Christmas is over, the gifts have been given and our New Year’s resolutions are on the forefront of our minds now (or at least they were a week ago. Hopefully you haven’t given up already!) With our thoughts geared towards our new goals, it’s easy for our giving hearts to take a break, simply because our budget needs them to and the season of giving has passed. If your Christmas was anything like mine, your kids got new toys and a new sense of ownership over those toys which sparked rantings such as this…”You can’t play with that! That’s MINE!”
Oh, that word, MINE…it’s like needles-in-my-eye-irritating!
MINE, MINE, MINE!
The great thing about kids though, is that like clay, they can be molded and shaped (to a certain degree), but it’s our responsibility as parents to put in the work to shape them into humans with character. They watch us and our example! I’m not interested in raising spoiled, selfish kids and I hope you aren’t either. With just a little bit of thought and preparation, you can help your kids give back to society all year long and have some fun while doing it.
Here are 10 tips to help your kids learn to give back:
Make Treats for Your Neighbors 1 of 10This is the perfect way to help your kids meet your neighbors and show that you care about them. Kids love delivering treats they worked hard to make!
Thank You Cards 2 of 10There are so many people that help raise our children. It really does take a community! Make a list with your children of people they can thank (Teachers, Librarian, Crossing guard, Coaches, etc...) And keep them with you in the car so when they see someone they would like to "Thank" they have the cards ready. Making the cards by hand would be fun or you can order custom made cards.
Visit this website to view a large selection of custom cards you can order.
Teach Your Children to Recycle 3 of 10Young children are so teachable! Teach them the basics of recycling and watch them in action! You could take it to another level and collect cans and bottles together and donate the money from it to a local charity.
Click here for more information and tips on recycling.
Donate Toys 4 of 10Have extra toys lying around? Want to get a head start on Spring cleaning? There are always places in need of gently-used toys and would appreciate your donation. Get your kids involved and have them pick out some of their toys to give to others.
Click here for donating options.
Firefighter Appreciation 5 of 10We have been blessed by the service of our local Firefighters and Paramedics in my family on several occasions. It's important that we teach our young children about true heroes and then go thank them! Call your local fire station and find out how many Firefighters are there. Next, make a giant candybar poster or a yummy treat and drop them by to show your appreciation. It will be something your kids won't forget!
Make Bookmarks 6 of 10There are so many ways to make bookmarks and they are easy for those little hands. Donate them to a local Senior Center or have them as gifts for family and friends all year. Need some bookmark ideas?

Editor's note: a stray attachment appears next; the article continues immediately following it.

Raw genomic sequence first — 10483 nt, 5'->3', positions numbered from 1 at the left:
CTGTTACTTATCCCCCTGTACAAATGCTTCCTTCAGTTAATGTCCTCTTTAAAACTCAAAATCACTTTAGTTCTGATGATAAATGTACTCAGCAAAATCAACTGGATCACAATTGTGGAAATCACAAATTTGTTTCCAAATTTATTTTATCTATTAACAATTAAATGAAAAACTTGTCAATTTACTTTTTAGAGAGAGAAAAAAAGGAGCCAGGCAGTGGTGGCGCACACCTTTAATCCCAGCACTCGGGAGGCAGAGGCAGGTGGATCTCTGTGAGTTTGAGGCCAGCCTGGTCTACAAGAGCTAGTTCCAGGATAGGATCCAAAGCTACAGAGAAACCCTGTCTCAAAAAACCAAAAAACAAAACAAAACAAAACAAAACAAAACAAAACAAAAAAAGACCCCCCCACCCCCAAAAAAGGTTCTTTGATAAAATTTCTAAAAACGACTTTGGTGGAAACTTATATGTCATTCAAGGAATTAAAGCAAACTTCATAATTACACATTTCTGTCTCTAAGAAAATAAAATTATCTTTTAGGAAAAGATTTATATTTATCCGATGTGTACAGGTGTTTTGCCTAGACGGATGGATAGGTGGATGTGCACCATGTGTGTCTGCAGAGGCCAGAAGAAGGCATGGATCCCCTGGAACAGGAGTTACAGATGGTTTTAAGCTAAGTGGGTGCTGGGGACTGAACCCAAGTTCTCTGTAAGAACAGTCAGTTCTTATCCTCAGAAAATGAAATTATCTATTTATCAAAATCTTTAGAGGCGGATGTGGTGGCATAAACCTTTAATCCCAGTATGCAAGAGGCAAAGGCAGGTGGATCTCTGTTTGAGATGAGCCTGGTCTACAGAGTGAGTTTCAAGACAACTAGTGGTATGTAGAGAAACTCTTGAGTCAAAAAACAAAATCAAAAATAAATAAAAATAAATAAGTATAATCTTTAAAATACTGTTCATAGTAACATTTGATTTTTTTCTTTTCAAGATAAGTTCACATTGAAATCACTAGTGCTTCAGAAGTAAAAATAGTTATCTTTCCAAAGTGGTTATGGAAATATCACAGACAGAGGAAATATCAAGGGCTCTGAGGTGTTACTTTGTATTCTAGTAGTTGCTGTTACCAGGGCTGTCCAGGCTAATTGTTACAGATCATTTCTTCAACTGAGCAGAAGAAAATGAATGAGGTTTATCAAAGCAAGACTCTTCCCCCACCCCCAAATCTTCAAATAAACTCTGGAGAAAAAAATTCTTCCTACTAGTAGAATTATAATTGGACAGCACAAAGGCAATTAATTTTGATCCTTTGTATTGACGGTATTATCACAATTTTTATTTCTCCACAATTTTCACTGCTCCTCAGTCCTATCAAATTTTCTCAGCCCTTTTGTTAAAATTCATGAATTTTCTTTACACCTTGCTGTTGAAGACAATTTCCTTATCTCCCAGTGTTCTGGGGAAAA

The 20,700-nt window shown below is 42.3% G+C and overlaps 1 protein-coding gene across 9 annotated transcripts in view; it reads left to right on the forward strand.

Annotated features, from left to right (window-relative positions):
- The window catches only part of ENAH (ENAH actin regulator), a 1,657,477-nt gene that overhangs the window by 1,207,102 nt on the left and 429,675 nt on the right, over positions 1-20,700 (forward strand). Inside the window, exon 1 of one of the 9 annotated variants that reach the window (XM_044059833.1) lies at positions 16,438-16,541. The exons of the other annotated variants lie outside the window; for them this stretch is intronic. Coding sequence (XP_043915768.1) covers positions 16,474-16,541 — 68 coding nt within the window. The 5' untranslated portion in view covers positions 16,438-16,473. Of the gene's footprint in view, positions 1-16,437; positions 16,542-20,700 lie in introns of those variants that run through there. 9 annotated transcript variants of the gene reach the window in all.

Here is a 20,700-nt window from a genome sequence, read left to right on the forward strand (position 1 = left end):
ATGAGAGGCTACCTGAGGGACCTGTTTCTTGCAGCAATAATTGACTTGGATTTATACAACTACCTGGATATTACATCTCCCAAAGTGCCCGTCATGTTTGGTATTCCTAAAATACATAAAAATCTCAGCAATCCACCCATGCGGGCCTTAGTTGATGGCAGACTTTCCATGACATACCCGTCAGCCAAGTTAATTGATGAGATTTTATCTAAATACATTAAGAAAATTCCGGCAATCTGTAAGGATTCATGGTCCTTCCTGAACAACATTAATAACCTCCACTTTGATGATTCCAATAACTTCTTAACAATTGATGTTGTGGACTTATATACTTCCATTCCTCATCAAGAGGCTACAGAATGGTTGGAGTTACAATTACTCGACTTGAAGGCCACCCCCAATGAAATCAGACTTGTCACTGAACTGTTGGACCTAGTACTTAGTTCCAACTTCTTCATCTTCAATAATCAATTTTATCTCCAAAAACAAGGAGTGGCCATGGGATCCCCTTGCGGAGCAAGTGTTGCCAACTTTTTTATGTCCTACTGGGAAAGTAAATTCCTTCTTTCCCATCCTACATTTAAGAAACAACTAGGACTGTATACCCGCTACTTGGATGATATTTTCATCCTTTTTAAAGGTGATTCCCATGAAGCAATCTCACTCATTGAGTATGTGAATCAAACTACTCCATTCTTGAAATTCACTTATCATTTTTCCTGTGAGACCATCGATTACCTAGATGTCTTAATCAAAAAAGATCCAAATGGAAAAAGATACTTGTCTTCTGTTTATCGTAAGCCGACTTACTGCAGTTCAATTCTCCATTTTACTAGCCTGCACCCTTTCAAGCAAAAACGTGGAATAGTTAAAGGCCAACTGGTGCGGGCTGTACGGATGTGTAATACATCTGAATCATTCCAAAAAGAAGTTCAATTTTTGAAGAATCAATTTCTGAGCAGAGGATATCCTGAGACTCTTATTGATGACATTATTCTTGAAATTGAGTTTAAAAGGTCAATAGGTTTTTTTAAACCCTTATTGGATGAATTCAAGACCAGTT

Click here to find easy, cute ideas!
Donate Books 7 of 10If you have extra toys lying around, chances are you have extra books lying around also. Those can be donated to school libraries, classrooms and shelters. Ask your children where they would like them to go and call ahead to see if the school or shelter is accepting donations.
Make a Quilt 8 of 10Fleece blankets are easy to make and your First or Second-Graders can help tie the ends. Choose a fleece fabric that is on sale and have a quilt-making-party! Women's shelters and hospitals are usually very happy to accept your handmade donations. Call them in advance.
Click here for step-by-step instructions.
Plant a Tree 9 of 10Here's a great one for those who live in warmer climates in the winter or for those of us looking forward to Spring. Teach your kids to clean up the litter in the park and beautify the earth with trees! It's a fun thing to do together.
Teach Them to Give 10 of 10If you plant a desire to give in them while they are young, they are likely to make it a habit. Our two older children each have 3 money jars. Whenever they receive money, they give ten percent to charity (we choose our church), they give ten percent to their savings account and the rest is spending. It's a great way to get them giving early on and learning about money!
And here is the eleventh tip: “Pay it Forward!” A good way to do that is to visit “Where Much is Given” with your kids and request free cards. When you see your kids doing something kind for someone else, or even you as the parent, pass along one of the cards, inviting the recipient of your good deed to do the same!
Which one of these ideas do you think your kids would like to do the most? What would you add to the list?
Read more from Mandy at mush.
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